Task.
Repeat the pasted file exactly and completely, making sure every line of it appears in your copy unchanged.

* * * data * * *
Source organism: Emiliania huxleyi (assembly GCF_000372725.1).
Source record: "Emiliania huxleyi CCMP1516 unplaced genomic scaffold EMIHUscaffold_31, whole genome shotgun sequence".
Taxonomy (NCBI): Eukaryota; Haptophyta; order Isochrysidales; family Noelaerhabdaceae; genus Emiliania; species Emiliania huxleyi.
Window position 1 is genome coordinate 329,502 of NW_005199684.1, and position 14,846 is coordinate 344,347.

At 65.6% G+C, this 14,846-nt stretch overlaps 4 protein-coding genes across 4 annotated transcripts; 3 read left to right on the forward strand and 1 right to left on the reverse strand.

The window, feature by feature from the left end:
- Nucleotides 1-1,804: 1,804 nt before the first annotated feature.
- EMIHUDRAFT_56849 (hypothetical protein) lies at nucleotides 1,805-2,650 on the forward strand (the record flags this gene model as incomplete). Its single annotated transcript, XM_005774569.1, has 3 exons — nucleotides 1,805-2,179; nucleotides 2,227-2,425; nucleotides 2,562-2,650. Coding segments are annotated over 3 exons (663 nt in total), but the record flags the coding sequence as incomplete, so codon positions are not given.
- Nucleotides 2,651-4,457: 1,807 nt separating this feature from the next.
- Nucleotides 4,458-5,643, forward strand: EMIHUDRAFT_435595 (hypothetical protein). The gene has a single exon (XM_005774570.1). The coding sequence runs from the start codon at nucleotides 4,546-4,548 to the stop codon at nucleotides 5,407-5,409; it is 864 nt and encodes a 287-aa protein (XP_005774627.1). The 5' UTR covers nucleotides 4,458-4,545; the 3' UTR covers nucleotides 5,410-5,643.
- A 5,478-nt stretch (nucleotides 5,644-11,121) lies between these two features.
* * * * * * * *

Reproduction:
Source organism: Emiliania huxleyi (assembly GCF_000372725.1).
Source record: "Emiliania huxleyi CCMP1516 unplaced genomic scaffold EMIHUscaffold_31, whole genome shotgun sequence".
Taxonomy (NCBI): Eukaryota; Haptophyta; order Isochrysidales; family Noelaerhabdaceae; genus Emiliania; species Emiliania huxleyi.
Window position 1 is genome coordinate 329,502 of NW_005199684.1, and position 14,846 is coordinate 344,347.

At 65.6% G+C, this 14,846-nt stretch overlaps 4 protein-coding genes across 4 annotated transcripts; 3 read left to right on the forward strand and 1 right to left on the reverse strand.

The window, feature by feature from the left end:
- Nucleotides 1-1,804: 1,804 nt before the first annotated feature.
- EMIHUDRAFT_56849 (hypothetical protein) lies at nucleotides 1,805-2,650 on the forward strand (the record flags this gene model as incomplete). Its single annotated transcript, XM_005774569.1, has 3 exons — nucleotides 1,805-2,179; nucleotides 2,227-2,425; nucleotides 2,562-2,650. Coding segments are annotated over 3 exons (663 nt in total), but the record flags the coding sequence as incomplete, so codon positions are not given.
- Nucleotides 2,651-4,457: 1,807 nt separating this feature from the next.
- Nucleotides 4,458-5,643, forward strand: EMIHUDRAFT_435595 (hypothetical protein). The gene has a single exon (XM_005774570.1). The coding sequence runs from the start codon at nucleotides 4,546-4,548 to the stop codon at nucleotides 5,407-5,409; it is 864 nt and encodes a 287-aa protein (XP_005774627.1). The 5' UTR covers nucleotides 4,458-4,545; the 3' UTR covers nucleotides 5,410-5,643.
- A 5,478-nt stretch (nucleotides 5,644-11,121) lies between these two features.